Academic journal article Defense Counsel Journal

Disregarding Manifest Disregard: Watts Shifts Standard for Vacating Arbitrators' Decisions

Academic journal article Defense Counsel Journal

Disregarding Manifest Disregard: Watts Shifts Standard for Vacating Arbitrators' Decisions

Article excerpt

The Seventh Circuit seems to have discarded the manifest disregard of the law doctrine, which has been used to overturn arbitrators' decisions

ARBITRATION can offer advantages over traditional litigation, including speed, economy, finality, confidentiality, flexibility, arbitrator expertise and neutrality of forum.1 In contrast, arbitration's disadvantages include procedural limitations, significantly restricted reviews, required confirmation of judgments, and the absence of any requirement that arbitrators cite the law or articulate the reasoning behind their decisions. As a result, when parties agree to arbitration, they place an implicit importance on the benefits of arbitration over the possibility that an arbitrator will err.2


Arbitrators' authority, duties and responsibilities are contractual.3 They derive their authority to resolve disputes from parties' contracts, their task is to interpret the contract, and their responsibilities are to the parties involved in the contract. In contrast, judges and courts derive their authority from the public and have a resultant duty to invoke public laws. Unlike courts and judges, arbitrator's have "no general authority to invoke public laws that conflict" with the parties' contract.4 Therefore, "unless the contract expressly incorporates external law, an arbitrator has no reason to look outside that agreement to decide whether a statute or rule has been violated."5

Arbitrators' contractual authority, duties and responsibilities, as well as their limited legal or public obligations, result in many benefits, but in order to reap those benefits, arbitrators often base their decisions on common sense rather than legal knowledge. Moreover, arbitrators often lack legal training and the resources to interpret the law competently,6 which has led some people to conclude that while arbitration is well suited for resolving contractual disputes, it is inappropriate for resolving statutory and constitutional issues.7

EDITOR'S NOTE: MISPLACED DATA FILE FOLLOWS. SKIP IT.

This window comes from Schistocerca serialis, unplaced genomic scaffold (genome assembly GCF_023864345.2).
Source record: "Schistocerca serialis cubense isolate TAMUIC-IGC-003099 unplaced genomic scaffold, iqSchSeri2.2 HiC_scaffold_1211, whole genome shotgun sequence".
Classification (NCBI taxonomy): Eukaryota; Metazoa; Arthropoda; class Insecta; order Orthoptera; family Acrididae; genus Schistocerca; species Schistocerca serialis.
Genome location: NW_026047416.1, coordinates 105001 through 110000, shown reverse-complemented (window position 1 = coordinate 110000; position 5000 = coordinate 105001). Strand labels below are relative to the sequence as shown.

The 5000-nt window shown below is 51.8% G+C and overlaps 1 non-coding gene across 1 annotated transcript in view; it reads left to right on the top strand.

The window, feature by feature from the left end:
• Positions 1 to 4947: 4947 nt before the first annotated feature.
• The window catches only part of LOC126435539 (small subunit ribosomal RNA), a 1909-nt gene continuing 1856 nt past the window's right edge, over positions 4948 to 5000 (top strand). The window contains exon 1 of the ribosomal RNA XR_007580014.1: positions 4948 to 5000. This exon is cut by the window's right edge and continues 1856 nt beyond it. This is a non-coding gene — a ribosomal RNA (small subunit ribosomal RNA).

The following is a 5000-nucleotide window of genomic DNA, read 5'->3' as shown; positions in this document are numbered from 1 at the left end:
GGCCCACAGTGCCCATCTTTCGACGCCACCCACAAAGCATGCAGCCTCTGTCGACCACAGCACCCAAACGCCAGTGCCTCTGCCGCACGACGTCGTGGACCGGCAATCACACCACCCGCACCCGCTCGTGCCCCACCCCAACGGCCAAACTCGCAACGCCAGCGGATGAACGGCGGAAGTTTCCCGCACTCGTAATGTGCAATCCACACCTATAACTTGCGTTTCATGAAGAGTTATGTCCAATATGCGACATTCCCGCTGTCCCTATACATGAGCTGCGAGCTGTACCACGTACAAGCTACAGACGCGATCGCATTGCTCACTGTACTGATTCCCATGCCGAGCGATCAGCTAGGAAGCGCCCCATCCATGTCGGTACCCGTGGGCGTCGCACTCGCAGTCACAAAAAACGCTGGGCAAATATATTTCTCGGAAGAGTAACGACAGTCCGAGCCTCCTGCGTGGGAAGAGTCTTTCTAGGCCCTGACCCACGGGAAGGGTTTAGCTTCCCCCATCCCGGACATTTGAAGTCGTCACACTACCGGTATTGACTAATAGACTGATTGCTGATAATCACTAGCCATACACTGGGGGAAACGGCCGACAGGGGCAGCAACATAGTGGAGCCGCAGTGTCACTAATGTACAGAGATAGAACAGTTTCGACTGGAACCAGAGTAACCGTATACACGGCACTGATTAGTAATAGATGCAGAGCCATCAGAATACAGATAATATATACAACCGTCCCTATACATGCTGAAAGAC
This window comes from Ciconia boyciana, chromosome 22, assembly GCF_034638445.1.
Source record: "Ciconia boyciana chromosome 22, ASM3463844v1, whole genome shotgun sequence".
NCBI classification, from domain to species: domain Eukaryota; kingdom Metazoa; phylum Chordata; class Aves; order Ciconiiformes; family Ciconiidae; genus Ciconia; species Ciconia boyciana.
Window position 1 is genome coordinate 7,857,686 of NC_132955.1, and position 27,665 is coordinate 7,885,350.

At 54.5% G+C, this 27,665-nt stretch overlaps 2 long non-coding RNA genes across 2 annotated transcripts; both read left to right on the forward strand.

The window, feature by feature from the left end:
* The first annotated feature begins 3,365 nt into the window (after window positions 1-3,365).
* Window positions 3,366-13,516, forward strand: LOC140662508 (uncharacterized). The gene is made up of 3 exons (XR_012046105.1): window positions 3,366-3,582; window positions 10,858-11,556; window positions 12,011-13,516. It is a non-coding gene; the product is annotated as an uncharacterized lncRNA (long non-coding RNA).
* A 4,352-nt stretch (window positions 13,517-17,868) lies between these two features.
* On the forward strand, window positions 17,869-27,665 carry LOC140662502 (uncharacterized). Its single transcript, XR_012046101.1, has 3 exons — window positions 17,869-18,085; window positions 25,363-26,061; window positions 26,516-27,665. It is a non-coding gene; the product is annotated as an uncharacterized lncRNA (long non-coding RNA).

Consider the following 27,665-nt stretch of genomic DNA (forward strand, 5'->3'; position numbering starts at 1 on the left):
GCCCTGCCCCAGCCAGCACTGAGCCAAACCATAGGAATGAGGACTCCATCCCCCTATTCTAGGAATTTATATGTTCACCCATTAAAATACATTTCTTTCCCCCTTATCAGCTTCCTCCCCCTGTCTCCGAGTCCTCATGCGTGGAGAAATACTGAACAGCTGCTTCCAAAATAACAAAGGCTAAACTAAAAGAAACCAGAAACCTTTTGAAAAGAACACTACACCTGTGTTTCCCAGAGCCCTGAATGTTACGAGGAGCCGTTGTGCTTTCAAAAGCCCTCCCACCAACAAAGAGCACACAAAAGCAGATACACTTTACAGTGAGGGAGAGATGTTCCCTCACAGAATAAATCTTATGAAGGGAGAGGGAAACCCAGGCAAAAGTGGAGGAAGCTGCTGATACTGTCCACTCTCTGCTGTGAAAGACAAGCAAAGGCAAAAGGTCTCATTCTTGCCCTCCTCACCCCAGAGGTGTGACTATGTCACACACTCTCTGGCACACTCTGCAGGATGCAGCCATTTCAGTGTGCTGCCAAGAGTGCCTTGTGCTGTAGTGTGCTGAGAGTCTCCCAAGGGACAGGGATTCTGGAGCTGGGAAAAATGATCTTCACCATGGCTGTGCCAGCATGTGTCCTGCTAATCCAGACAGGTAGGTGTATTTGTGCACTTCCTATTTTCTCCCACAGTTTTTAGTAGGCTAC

The Federal Arbitration Act (FAA), 9 U.S.C. §§ 1-14, "established a federal policy to eradicate the historical pattern of judicial disfavor toward arbitration agreements."8 The FAA contains four procedural grounds for vacating arbitration awards on appeal: (1) corruption and fraud in the award; (2) arbitrators' evident partiality or corruption; (3) arbitrators' misconduct concerning evidence or postponement; and (4) arbitrators' misuse of power that results in a vague or inconclusive award, or an award that "cannot be traced to [the] parties' agreement to arbitrate."9 In addition to the limited statutory grounds, there are various non-statutory ways10 to overturn arbitrators' decisions, including party contracts to expand the scope of judicial review, fundamental fairness, public policy, and, most prominent, manifest disregard of the law.11

A. Manifest Disregard Tests

In 1953, the Supreme Court introduced the manifest disregard doctrine in Wilko v. Swan, stating that arbitrators' decisions that do not manifestly disregard the law are not reviewable by federal courts for judicial error.12 Since Wilko, each of the circuit courts of appeals has developed a slightly different interpretation and application of the manifest disregard standard.

Despite the various interpretations, it is universally accepted that the standard requires "more than error or misunderstanding with respect to the law." In addition to this baseline, the Second Circuit created an often-cited three-part definition of manifest disregard in Merrill Lynch, Pierce, Fenner & Smith Inc. v. Bobker.

[First,] [t]he error must have been obvious and capable of being readily and instantly perceived by the average person qualified to serve as an arbitrator. . . . [Second,] the arbitrator [must have] appreciate[d] the existence of a clearly governing legal principle but decide[d] to ignore or pay no attention to it. …

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